Secretary Clinton, in her letter responding to Senator Feinstein and I, acknowledged the fact that they had to give us 30 days notice, and yet the president certainly failed to do that and, yes, he violated the law by doing that.
BLITZER: Senator Chambliss, thanks very much for joining us.
Glad to be with you, Wolf.
BLITZER: We're going to continue to follow this story.
And there's other stories we're following, including a major test for the Tea Party tonight after a string of some losses. Could it take down one of the most senior Republicans in the U.S. Senate? Voters are deciding that right now.
Plus, we have new details about the attack against Donald Sterling's former girlfriend, V. Stiviano, as another woman now slaps Sterling with a sexual harassment lawsuit.
BLITZER: Primary elections are being held today in eight states.
But by far, the most closely watched race is in Mississippi, where the Tea Party is facing one of its biggest tests, trying to unseat six- term Republican Senator Thad Cochran. His challenger, state Senator Chris McDaniel, who says Cochran's 36 years in the United States Senate, those 36 years, he says, are enough.
The candidates' arguments boil down to this:
(BEGIN VIDEO CLIP)
SEN. THAD COCHRAN (R), MISSISSIPPI: With a Republican majority, we will make sure Mississippi has a voice to bring more economic opportunity and growth to our state.
(CHEERING AND APPLAUSE)
CHRIS MCDANIEL (R), MISSISSIPPI SENATORIAL CANDIDATE: Senator Cochran has not been the conservative we have asked him to be. Mississippi is a conservative state, and he just doesn't fit any longer. I say all the time he went there in 1973, Richard Nixon was president. This is a different era, different times, different concerns, different worries.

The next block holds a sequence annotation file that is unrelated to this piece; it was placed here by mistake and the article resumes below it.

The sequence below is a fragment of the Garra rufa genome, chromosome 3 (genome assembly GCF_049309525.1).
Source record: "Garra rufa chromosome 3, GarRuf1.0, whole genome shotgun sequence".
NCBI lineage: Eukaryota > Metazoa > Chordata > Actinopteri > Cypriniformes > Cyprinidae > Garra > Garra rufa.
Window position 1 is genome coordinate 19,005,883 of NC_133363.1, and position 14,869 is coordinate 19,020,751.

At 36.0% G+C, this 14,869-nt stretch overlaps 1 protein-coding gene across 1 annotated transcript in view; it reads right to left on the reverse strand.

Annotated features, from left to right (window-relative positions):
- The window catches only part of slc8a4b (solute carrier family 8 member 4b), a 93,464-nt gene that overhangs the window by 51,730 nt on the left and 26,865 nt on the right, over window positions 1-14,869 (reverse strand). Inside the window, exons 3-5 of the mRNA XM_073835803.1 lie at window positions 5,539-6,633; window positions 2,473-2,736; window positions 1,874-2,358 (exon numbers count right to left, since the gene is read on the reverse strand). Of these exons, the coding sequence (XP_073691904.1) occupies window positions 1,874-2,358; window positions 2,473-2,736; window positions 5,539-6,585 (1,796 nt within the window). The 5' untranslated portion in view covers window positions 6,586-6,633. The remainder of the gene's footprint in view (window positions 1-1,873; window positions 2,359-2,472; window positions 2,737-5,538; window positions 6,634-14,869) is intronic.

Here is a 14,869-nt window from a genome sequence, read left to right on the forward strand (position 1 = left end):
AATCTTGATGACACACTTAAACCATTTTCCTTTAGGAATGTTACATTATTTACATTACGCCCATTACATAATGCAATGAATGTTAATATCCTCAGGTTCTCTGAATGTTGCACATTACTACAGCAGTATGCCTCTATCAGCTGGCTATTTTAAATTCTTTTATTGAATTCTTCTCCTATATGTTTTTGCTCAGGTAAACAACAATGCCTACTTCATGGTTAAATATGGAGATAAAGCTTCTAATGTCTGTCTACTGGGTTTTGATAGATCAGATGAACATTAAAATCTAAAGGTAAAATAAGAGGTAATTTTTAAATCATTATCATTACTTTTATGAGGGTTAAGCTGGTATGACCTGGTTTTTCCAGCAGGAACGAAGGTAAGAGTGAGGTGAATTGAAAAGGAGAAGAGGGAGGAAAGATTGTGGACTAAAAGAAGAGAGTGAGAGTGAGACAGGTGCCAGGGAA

(END VIDEO CLIP)
BLITZER: Our chief congressional correspondent Dana Bash is joining us from Jackson, Mississippi, right now.
How tight is this race right now, Dana?
DANA BASH, CNN SENIOR CONGRESSIONAL CORRESPONDENT: It appears to be incredibly tight. A Cochran campaign source said that going into today, their internal polling had the senator up by three points, but they are just not sure that means anything, because voting -- voter turnout anecdotally has been relatively light. Conventional wisdom here, even Cochran sources admit, says that that's not good for him, because the fervor is with the challenger, Chris McDaniel.
So it's really unclear. The name of the game if Cochran does pull out, if either of them do, is to get above 50 percent, because if neither of them does, there's a third-party challenger that could put a wrinkle in it. Neither of them does, and there will be a runoff.
BLITZER: Remind us why this race has gotten so nasty.
BASH: It's so nasty because the stakes are so high. Wolf, we have been covering the Republican primaries up until this point in Kentucky, in Idaho, in Texas.